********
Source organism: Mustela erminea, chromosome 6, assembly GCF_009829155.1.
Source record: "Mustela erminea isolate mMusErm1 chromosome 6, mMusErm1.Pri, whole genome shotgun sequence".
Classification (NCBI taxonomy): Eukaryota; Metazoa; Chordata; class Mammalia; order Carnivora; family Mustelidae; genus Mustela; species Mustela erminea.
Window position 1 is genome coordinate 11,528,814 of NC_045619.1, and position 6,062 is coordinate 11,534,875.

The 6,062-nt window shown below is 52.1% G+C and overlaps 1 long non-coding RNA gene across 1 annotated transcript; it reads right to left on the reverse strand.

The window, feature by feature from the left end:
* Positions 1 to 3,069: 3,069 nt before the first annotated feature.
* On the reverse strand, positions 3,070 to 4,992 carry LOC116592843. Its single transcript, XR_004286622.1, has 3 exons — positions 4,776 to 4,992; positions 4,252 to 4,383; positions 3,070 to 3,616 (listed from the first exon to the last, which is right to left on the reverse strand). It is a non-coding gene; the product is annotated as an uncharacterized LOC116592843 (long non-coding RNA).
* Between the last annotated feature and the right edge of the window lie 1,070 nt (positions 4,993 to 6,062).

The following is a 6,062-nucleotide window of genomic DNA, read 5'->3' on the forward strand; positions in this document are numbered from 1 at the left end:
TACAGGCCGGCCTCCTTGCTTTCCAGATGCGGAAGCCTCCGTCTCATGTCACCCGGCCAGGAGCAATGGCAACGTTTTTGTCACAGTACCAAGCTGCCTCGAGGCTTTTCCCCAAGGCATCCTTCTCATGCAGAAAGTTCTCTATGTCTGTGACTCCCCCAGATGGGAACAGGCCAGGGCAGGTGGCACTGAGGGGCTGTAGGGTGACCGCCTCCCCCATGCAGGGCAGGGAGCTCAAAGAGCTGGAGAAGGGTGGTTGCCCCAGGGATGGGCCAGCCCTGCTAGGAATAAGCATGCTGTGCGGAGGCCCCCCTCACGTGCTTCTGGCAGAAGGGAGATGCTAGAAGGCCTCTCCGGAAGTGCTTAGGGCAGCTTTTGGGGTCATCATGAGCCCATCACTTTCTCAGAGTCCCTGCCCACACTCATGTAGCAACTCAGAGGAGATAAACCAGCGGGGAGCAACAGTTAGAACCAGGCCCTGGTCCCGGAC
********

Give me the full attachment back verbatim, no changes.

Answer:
Source organism: Mustela erminea, chromosome 6, assembly GCF_009829155.1.
Source record: "Mustela erminea isolate mMusErm1 chromosome 6, mMusErm1.Pri, whole genome shotgun sequence".
Classification (NCBI taxonomy): Eukaryota; Metazoa; Chordata; class Mammalia; order Carnivora; family Mustelidae; genus Mustela; species Mustela erminea.
Window position 1 is genome coordinate 11,528,814 of NC_045619.1, and position 6,062 is coordinate 11,534,875.

The 6,062-nt window shown below is 52.1% G+C and overlaps 1 long non-coding RNA gene across 1 annotated transcript; it reads right to left on the reverse strand.

The window, feature by feature from the left end:
* Positions 1 to 3,069: 3,069 nt before the first annotated feature.
* On the reverse strand, positions 3,070 to 4,992 carry LOC116592843. Its single transcript, XR_004286622.1, has 3 exons — positions 4,776 to 4,992; positions 4,252 to 4,383; positions 3,070 to 3,616 (listed from the first exon to the last, which is right to left on the reverse strand). It is a non-coding gene; the product is annotated as an uncharacterized LOC116592843 (long non-coding RNA).
* Between the last annotated feature and the right edge of the window lie 1,070 nt (positions 4,993 to 6,062).

The following is a 6,062-nucleotide window of genomic DNA, read 5'->3' on the forward strand; positions in this document are numbered from 1 at the left end:
TACAGGCCGGCCTCCTTGCTTTCCAGATGCGGAAGCCTCCGTCTCATGTCACCCGGCCAGGAGCAATGGCAACGTTTTTGTCACAGTACCAAGCTGCCTCGAGGCTTTTCCCCAAGGCATCCTTCTCATGCAGAAAGTTCTCTATGTCTGTGACTCCCCCAGATGGGAACAGGCCAGGGCAGGTGGCACTGAGGGGCTGTAGGGTGACCGCCTCCCCCATGCAGGGCAGGGAGCTCAAAGAGCTGGAGAAGGGTGGTTGCCCCAGGGATGGGCCAGCCCTGCTAGGAATAAGCATGCTGTGCGGAGGCCCCCCTCACGTGCTTCTGGCAGAAGGGAGATGCTAGAAGGCCTCTCCGGAAGTGCTTAGGGCAGCTTTTGGGGTCATCATGAGCCCATCACTTTCTCAGAGTCCCTGCCCACACTCATGTAGCAACTCAGAGGAGATAAACCAGCGGGGAGCAACAGTTAGAACCAGGCCCTGGTCCCGGAC